‘Knee-jerk reaction:’ Lawyers worry about proposed changes following Colton Boushie case

Changes stem from the aquittal of Gerald Stanley in the death of 22-year-old Cree man in 2016

Gerald Stanley enters the Court of Queen’s Bench for the fifth day of his trial in Battleford, Sask., on February 5, 2018. (THE CANADIAN PRESS/Liam Richards)

Legal experts say proposed changes to the Criminal Code after a high-profile acquittal in the fatal shooting of an Indigenous man are short-sighted.

Key changes in a federal bill, which has passed third reading, involve peremptory challenges during jury selection and use of preliminary inquiries. Peremptory challenges allow lawyers to remove a potential juror without giving reasons.

Calgary lawyer Balfour Der, who has worked as both a prosecutor and a defence lawyer for 38 years, said the proposed changes are a knee-jerk reaction in part to the acquittal by an all-white jury of a Saskatchewan farmer in the shooting death of a 22-year-old Cree man.

“It’s a reaction of the government to satisfy an interest group which may have been complaining after this,” he said in a recent interview.

“I can’t imagine anything less helpful in jury selection to both sides than to have no peremptory challenges. You’re not just looking for a jury of your peers but you’re looking for an impartial jury.”

READ MORE: ‘Justice for Colten’ rally draws dozens in Vancouver after not-guilty verdict

READ MORE: Mountie believed to have posted to Facebook saying Colten Boushie ‘got what he deserved’

Visibly Indigenous potential jurors were released during jury selection for Gerald Stanley’s trial. The farmer said he accidentally shot Colten Boushie in the back of the head when a group of Indigenous youths drove on to Stanley’s farm near Biggar, Sask., in August 2016. He was found not guilty of second-degree murder in February.

The verdict triggered a backlash across the country. Boushie’s family, academics and politicians said the acquittal underscored the systemic racism in the justice system and called for changes, specifically to jury selection.

Federal Justice Minister Jody Wilson-Raybould agreed. She said removing the challenges would make sure juries were more representative of the Canadian population.

“Our criminal justice system must be fair, equitable and just for all Canadians,” Wilson-Raybould said at the time.

Lawyers would still have the right to challenge a potential juror for cause, but the legislation would empower the judge to decide.

Der, author of a textbook on jury law, said banning peremptory challenges would mean you could “get stuck with the first 12 people who say they’re ready, willing and able to be jurors.

“I don’t know how that’s going to get more First Nations people on juries.”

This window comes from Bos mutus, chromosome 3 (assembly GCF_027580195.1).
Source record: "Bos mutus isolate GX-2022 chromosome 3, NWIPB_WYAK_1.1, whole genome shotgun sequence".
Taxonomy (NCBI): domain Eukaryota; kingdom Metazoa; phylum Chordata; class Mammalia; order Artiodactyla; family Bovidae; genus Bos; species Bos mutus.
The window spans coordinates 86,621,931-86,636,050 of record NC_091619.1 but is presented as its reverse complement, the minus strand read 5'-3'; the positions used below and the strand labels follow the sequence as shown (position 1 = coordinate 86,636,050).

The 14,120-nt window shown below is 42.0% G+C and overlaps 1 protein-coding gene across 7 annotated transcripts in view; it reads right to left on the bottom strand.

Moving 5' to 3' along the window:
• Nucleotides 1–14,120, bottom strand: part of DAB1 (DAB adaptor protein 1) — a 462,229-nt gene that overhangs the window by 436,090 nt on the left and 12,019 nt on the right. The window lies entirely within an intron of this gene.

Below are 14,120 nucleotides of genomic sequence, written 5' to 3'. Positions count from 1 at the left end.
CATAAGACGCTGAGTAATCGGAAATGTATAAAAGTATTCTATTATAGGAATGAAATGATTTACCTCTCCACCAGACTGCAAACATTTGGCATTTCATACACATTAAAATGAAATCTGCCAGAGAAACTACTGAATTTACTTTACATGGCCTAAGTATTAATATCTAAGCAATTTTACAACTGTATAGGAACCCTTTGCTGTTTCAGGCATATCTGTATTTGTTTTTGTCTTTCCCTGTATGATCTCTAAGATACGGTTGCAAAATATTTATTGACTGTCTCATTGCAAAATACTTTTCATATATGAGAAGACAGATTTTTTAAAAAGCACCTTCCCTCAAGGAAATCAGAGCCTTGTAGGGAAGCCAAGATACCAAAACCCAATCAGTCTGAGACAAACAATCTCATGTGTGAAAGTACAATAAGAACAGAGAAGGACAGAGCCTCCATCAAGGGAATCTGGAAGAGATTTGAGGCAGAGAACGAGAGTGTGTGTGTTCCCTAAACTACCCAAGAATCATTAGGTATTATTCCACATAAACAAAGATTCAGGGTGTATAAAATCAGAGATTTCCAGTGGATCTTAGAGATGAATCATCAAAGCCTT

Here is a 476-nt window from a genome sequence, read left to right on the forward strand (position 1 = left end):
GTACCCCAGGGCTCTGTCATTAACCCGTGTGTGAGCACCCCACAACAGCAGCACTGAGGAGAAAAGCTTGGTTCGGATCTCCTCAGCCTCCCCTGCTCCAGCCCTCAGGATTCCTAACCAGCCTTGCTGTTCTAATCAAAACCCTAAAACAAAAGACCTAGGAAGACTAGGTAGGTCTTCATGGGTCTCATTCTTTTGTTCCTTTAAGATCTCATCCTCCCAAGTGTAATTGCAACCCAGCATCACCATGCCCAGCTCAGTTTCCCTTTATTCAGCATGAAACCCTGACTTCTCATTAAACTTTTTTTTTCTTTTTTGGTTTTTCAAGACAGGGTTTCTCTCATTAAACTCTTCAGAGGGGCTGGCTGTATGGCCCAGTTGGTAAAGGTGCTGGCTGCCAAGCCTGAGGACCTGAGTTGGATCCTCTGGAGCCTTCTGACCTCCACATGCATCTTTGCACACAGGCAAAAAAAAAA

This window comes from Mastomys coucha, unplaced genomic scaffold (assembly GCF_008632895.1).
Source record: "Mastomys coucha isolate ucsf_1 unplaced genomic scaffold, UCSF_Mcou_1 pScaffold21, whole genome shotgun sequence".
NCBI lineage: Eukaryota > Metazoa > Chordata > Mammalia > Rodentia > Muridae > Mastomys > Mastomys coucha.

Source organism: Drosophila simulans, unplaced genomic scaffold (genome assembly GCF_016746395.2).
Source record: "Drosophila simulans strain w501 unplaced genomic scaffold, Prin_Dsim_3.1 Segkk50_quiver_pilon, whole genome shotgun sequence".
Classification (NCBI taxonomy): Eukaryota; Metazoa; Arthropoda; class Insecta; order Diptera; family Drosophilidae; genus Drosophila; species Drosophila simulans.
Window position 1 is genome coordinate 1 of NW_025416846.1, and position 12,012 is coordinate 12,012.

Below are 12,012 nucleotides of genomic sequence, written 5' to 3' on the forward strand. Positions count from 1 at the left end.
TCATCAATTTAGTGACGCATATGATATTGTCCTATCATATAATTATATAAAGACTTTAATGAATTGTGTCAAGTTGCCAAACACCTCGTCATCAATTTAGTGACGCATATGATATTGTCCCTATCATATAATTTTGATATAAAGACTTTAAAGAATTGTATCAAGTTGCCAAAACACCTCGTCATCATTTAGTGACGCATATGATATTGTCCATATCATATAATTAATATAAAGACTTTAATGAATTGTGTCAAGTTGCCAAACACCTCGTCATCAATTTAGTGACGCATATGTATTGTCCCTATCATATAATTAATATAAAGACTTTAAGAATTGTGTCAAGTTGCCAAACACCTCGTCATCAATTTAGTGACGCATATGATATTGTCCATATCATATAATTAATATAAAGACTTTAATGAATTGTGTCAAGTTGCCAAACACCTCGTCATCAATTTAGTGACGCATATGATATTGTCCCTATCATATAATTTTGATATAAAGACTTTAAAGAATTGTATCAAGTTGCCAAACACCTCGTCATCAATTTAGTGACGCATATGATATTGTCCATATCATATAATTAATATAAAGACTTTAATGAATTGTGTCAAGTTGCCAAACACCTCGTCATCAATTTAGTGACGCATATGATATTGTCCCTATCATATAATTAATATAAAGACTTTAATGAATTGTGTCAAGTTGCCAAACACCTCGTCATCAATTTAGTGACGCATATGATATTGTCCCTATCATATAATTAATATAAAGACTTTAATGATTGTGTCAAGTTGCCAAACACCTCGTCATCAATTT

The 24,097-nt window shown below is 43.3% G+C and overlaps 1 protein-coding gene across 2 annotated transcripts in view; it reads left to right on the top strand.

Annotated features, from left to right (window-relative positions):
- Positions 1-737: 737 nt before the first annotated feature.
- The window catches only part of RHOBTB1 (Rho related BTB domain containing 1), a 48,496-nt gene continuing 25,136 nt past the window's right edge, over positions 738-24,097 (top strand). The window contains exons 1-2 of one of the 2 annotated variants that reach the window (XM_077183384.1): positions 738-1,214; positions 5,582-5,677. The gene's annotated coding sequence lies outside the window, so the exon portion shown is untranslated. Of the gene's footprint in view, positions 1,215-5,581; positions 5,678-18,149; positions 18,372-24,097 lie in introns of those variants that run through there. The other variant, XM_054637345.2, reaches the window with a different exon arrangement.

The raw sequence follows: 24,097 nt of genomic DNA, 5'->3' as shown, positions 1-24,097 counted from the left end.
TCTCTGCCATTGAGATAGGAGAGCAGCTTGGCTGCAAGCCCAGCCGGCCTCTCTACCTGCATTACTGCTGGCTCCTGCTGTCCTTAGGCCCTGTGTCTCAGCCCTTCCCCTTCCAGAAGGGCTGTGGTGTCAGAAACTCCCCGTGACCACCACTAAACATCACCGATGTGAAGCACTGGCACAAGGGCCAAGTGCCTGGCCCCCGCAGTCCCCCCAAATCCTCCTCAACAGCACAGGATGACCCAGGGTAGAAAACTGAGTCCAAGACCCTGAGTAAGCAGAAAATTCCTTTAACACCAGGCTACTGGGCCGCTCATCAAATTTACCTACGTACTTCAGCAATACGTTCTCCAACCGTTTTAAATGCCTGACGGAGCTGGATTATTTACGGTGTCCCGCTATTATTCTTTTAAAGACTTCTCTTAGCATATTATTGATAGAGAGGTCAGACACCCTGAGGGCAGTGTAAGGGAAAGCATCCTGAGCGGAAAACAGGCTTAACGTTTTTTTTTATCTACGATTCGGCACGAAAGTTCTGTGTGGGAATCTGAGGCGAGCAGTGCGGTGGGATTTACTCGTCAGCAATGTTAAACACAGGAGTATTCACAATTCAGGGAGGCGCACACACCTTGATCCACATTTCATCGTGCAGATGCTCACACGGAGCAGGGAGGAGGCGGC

Lisa Silver, a University of Calgary law professor, who appeared before the parliamentary standing committee that examined the bill, said the Stanley verdict was the result of several factors.

“To take away peremptory challenges is not the full answer,” Silver said. “Some defence lawyers suggest that they’ve used peremptory challenges when they’ve had an Indigenous client and it’s been to their benefit.”

Silver, Der and Calgary defence lawyer Alain Hepner said a better solution would be to change the way a prospective jury pool is selected. That list currently comes from voter registrations, drivers licences or identification renewals.

Bill Graveland, The Canadian Press

Just Posted

Comox Valley’s drinking water within lead guidelines, say staff

Residents with old homes may still want testing if concerned about pipes, solder

Denman ferry cable to be replaced with plastic cable – for now

The first flattened steel strand cable is expected to be installed late summer 2020

Police investigate serious assault in downtown Courtenay

This is not believed to be a random incident.

Comox Fire Rescue hands out its hardware at annual awards dinner

Comox Fire Rescue recently held its annual awards night, recognizing members for… Continue reading

B.C. politicians view supermodel’s transition journey on Transgender Day

Liberal MLA Jane Thornthwaite and New Democrat MLA Spencer Chandra Herbert appear in the documentary

My Tech Guys celebrates 13 years in the Comox Valley

On Friday, Nov. 22 My Tech Guys will be holding their annual… Continue reading

B.C. mayor urges premier to tweak road speeds in an ‘epidemic of road crash fatalities’

Haynes cites ICBC and provincial documents in letter to John Horgan

Four arrested after report of shots fired in Nanaimo

RCMP arrest four suspects in high-risk takedown in Cedar

Comox Valley Pipe Band members salute veterans during final B.C. Lions game of season

Nine members of the Comox Valley Pipe Band Society joined other B.C.… Continue reading

BC Ferries’ two new hybrid vessels set sail for B.C. from Romania

Two Island Class ferries to be in use by 2020

B.C. won’t appeal decision protecting ICBC court experts

Change to evidence rules next to save money, David Eby says

Soccer tourney raises money for Comox Valley Ground Search and Rescue

The Comox Valley United Soccer League Div. 2 men’s team is hosting… Continue reading

1898 Yukon gold rush photo featuring Greta Thunberg look-alike sends internet into tailspin

Jokes erupted this week after a 120-year-old photo taken by Eric A. Hegg surfaced from archives

Most Read